All the same, according to the vice-president of Assoporti, Franco Mariani, and the president of the Port of Leghorn, Giuliano Gallanti, the cruise ship sector cannot depend on exponential growth indefinitely. The business, although it continues to develop, is entering a more uncertain phase in which it will have to find new methodological tools for observation and analysis. Leghorn is finding it difficult to keeping certain cruise lines which are being “diverted” to neighbouring ports such as La Spezia. Other Mediterranean ports are having to find solutions to the trend for ever larger ships, which is not limited to the bulk cargo and container sectors. The Venice Terminal is paying the price already. The maximum size for vessels permitted to use the Giudecca canal has just been set at 96,000 DWT with effect from the end of 2014. “We can no longer respond indefinitely to increasing vessel size, or submit to the pressure of global operators – we have to play on our solidarity”, stresses Giuliano Gallanti. Industry players agree in condemning irresponsible competition between ports, which brings no development benefits either to the ports themselves or to the territories which they serve. A forum for reflection on the future and the organisation of the industry, involving all the players concerned including local organisations, is urgently needed to discuss the equilibrium of investment commitments, services offered, environmental strategies, territorial marketing and the development of new excursions and trips.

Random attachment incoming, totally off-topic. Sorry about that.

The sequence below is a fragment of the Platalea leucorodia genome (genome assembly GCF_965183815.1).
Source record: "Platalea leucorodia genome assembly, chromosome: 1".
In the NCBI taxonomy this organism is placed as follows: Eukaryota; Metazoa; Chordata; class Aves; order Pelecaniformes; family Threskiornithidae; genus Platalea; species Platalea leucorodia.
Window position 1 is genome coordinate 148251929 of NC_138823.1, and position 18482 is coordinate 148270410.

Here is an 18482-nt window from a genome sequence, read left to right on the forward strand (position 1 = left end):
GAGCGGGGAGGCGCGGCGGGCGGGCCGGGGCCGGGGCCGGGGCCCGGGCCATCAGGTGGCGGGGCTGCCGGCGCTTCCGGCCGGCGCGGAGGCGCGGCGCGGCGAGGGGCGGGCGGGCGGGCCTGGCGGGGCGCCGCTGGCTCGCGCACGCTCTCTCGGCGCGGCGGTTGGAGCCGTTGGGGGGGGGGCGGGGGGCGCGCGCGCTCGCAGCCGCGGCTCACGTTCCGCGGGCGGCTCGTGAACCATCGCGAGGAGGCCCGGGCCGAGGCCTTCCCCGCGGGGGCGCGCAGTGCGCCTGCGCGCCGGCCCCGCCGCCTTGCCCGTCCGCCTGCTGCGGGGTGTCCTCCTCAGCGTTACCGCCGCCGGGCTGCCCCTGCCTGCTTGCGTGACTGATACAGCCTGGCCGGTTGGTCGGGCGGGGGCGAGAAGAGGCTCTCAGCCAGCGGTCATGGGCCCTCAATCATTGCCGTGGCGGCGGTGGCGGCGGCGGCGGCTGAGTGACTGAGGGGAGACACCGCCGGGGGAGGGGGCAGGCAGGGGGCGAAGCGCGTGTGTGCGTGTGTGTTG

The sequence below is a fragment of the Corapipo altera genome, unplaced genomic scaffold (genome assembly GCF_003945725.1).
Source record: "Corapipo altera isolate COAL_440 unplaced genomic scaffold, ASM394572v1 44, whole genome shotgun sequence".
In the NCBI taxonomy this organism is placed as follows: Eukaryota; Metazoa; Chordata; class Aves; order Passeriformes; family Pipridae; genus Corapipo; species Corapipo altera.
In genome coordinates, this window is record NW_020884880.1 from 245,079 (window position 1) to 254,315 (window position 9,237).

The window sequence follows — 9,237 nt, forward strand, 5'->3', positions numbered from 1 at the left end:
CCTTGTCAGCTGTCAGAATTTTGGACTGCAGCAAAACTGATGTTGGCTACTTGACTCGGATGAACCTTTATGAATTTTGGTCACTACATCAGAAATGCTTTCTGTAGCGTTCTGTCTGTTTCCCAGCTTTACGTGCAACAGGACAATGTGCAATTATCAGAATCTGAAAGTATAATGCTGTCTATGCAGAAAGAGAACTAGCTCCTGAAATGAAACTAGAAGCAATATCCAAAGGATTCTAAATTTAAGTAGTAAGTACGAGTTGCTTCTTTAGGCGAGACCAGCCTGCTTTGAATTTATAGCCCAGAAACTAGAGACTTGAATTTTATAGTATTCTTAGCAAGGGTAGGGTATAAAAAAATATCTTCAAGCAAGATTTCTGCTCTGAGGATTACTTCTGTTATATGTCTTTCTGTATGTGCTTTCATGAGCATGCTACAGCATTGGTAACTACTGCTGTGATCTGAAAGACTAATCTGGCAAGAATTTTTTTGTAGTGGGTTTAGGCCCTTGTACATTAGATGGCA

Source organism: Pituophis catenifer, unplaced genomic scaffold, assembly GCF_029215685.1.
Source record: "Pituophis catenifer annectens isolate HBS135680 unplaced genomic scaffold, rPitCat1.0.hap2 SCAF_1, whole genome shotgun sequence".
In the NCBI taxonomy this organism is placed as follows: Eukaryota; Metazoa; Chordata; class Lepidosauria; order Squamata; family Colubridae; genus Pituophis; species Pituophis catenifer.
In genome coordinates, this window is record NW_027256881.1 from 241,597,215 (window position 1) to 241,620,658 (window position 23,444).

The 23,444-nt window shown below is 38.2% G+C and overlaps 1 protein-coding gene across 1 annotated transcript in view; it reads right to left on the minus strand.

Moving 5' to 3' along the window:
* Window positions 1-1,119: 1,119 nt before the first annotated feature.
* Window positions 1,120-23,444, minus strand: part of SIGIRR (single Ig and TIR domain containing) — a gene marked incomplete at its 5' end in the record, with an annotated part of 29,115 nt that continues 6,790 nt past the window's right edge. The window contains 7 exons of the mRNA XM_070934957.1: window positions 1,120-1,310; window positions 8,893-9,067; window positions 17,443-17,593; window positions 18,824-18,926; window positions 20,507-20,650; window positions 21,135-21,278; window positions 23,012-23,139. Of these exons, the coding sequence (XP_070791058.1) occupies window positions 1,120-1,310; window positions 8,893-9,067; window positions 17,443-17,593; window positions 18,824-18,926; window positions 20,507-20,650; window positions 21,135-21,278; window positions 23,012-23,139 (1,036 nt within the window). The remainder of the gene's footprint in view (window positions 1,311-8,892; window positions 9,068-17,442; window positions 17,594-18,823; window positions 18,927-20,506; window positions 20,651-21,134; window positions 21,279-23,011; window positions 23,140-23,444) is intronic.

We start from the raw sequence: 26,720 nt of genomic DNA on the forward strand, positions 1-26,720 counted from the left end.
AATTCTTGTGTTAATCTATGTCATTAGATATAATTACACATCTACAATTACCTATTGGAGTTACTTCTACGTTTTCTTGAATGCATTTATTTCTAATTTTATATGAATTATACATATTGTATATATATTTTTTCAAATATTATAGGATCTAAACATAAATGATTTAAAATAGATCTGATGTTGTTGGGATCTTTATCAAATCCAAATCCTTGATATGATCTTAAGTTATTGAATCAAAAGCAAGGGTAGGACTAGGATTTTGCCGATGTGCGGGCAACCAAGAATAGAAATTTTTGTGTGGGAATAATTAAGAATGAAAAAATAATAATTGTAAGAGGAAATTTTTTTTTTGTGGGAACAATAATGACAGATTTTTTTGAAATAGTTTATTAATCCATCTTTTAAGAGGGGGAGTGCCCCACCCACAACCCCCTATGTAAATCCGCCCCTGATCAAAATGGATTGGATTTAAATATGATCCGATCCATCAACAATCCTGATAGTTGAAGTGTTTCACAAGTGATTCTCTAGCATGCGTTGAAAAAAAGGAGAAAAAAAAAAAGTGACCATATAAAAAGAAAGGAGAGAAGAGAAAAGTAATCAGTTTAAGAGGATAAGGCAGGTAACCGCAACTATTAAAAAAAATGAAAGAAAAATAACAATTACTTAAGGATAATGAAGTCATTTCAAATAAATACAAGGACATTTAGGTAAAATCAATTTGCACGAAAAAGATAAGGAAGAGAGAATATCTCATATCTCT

This meeting at Leghorn proved highly successful, with more than 300 people registered and several speakers from the cruise ship industry, including the secretary general of CLIA Europe Europe (Cruise Line International Association), Robert Ashdown.
The next Italian Cruise Day will be held in Naples in 2014.